Phone and Email Scams

Innocent people may receive aggressive and threatening phone calls or emails from criminals impersonating IRS agents. They demand that the victim pay a bogus tax bill. They con the victim into sending cash, usually through a wire transfer or a prepaid debit card or gift card, like an iTunes card. They often threaten police arrest, deportation, and driver’s license revocation, among other things.

On the other hand, they may claim that a refund is owed and ask for bank account information in order to direct deposit the refund. In fact, the account information is used to steal the victim's identity.

These scammers often alter caller ID numbers to make it look like the IRS or another agency is calling. They use IRS employee titles and fake badge numbers to appear legitimate. They may use the victim’s name, address and other personal information to make the call sound official. They may also leave “urgent” callback requests.

Some emails link to sham websites that look real. The scammers’ goal is to lure victims to give up their personal and financial information. If they get what they’re after, they use it to steal a victim’s money and their identity.

The IRS advises people to hang up the phone.

If you get a ‘phishing’ email, the IRS advises:

  • Don’t reply to the message.
  • Don’t give out your personal or financial information.
  • Forward the email to Then delete it.
  • Don’t open any attachments or click on any links. They may have malicious code that will infect your computer.

Any of these is a tell-tale sign of a scam:

The IRS will never:

  • Call, text, or contact you via social media to demand immediate payment. The IRS will not call you if you owe taxes without first sending you a bill in the mail.
  • Demand payment using a specific payment method such as a prepaid debit card, gift card or wire transfer.
  • Threaten to bring in local police or other agencies to arrest you without paying or threaten you with a lawsuit.
  • Demand that taxes be paid without giving the taxpayer the opportunity to question or appeal the amount owed.
  • Be hostile or insulting.
  • Ask for your credit or debit card numbers over the phone.

When Are IRS Phone Calls Legitimate?

IRS revenue officers work directly with taxpayers to educate them about their options to resolve delinquencies and to collect delinquent taxes and tax returns, while protecting taxpayers' rights.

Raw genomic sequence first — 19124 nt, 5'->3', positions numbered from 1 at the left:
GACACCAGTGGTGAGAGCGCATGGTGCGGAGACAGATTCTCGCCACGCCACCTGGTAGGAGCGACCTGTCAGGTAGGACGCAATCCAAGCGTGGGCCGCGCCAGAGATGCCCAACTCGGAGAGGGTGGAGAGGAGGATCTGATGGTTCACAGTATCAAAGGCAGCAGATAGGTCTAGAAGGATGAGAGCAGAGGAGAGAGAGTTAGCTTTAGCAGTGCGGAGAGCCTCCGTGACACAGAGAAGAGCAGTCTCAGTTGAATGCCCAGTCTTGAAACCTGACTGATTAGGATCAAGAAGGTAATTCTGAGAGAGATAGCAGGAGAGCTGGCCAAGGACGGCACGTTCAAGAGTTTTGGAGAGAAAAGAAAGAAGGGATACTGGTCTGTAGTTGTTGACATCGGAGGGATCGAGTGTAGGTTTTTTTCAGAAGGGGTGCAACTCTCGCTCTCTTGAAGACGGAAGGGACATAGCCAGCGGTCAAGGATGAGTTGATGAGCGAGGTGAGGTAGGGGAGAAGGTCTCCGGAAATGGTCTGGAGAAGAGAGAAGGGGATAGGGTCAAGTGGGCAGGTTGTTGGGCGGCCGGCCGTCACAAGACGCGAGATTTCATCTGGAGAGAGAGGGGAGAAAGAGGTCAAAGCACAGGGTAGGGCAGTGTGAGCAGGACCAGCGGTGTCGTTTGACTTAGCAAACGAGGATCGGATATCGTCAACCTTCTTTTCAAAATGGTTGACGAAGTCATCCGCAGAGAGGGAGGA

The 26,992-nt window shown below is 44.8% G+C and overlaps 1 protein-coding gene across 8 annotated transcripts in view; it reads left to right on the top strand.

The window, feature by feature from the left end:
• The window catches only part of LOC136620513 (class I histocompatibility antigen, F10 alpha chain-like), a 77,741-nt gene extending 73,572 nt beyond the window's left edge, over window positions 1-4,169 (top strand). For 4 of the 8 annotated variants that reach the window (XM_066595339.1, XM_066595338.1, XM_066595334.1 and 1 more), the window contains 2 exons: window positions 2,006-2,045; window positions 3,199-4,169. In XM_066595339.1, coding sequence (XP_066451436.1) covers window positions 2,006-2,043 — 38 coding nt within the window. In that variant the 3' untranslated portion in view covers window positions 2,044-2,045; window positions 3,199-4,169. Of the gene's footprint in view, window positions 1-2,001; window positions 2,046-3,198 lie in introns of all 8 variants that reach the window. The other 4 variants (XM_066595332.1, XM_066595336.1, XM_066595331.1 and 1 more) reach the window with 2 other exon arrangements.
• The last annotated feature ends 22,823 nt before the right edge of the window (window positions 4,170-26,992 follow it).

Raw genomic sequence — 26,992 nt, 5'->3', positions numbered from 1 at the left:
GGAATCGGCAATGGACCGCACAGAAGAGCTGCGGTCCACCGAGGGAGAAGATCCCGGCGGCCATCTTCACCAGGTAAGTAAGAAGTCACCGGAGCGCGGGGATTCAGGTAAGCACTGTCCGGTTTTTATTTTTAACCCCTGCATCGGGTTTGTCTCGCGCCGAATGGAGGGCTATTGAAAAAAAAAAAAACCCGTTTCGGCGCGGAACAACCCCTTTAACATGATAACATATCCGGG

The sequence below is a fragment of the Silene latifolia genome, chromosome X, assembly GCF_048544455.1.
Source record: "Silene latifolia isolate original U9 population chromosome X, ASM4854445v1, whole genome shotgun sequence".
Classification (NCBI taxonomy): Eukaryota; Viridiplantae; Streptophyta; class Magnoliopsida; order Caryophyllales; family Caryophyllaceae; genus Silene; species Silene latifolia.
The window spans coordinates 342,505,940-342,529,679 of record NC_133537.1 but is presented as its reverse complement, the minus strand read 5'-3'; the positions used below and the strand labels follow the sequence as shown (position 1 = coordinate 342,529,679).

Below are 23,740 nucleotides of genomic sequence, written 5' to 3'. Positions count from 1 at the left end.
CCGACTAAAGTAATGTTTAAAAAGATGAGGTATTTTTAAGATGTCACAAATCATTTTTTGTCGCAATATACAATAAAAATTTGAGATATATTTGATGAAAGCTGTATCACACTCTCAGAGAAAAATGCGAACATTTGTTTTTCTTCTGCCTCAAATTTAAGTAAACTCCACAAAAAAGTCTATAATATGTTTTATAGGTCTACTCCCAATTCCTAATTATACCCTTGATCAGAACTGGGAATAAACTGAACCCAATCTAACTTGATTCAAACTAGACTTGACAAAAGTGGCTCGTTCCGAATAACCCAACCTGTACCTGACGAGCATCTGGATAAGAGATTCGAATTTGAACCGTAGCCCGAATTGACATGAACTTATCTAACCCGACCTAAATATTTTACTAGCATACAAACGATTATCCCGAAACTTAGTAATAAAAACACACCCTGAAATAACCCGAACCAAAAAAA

IRS revenue agents or tax compliance officers may call a taxpayer or tax professional after mailing a notice to confirm an appointment or to discuss items for a scheduled audit.

Private debt collectors can call taxpayers for the collection of certain outstanding inactive tax liabilities but only after the taxpayer and their representative has received written notice. Private debt collectors for the IRS must respect taxpayers' rights and abide by the consumer protection provisions of the Fair Debt Collection Practices Act.

When are IRS Visits Legitimate?

IRS revenue officers routinely make unannounced visits to a taxpayer’s home or place of business to discuss tax matters. IRS revenue officers will request payment of taxes owed by the taxpayer; however, payment will never be requested to a source other than the US Treasury.

IRS revenue agents usually visit taxpayers or tax professionals to conduct the audit after either mailing a notice and/or agreeing on the day and time. IRS revenue agents will sometimes make unannounced visits to a taxpayer’s home or place of business to discuss a tax matter. They will not demand payment.

Ask For Credentials

IRS representatives can always provide two forms of official credentials: a pocket commission and a Personal Identity Verification Credential (PIV). Pocket commissions describe the specific authority and responsibilities of the authorized holder. The PIV is a government-wide standard for secure and reliable forms of identification for federal employees and contractors. Criminal investigators also have a badge and law enforcement credentials.

Paying Taxes

All tax payments are to the U.S. Treasury. Taxpayers should never use a preloaded debit card or wire transfer to make a payment. The IRS provides specific guidelines on how to make a tax payment at

For taxpayers who don’t owe taxes or don’t think they do:

  • Do not give out any information. Hang up or delete the email immediately.
  • Contact Treasury Inspector General for Tax Administration to report the contact. Use their “IRS Impersonation Scam Reporting” web page. Alternatively, call 800-366-4484.

For those who owe taxes or think they do:

  • Call your tax preparer’s office.
  • Call the IRS at 800-829-1040.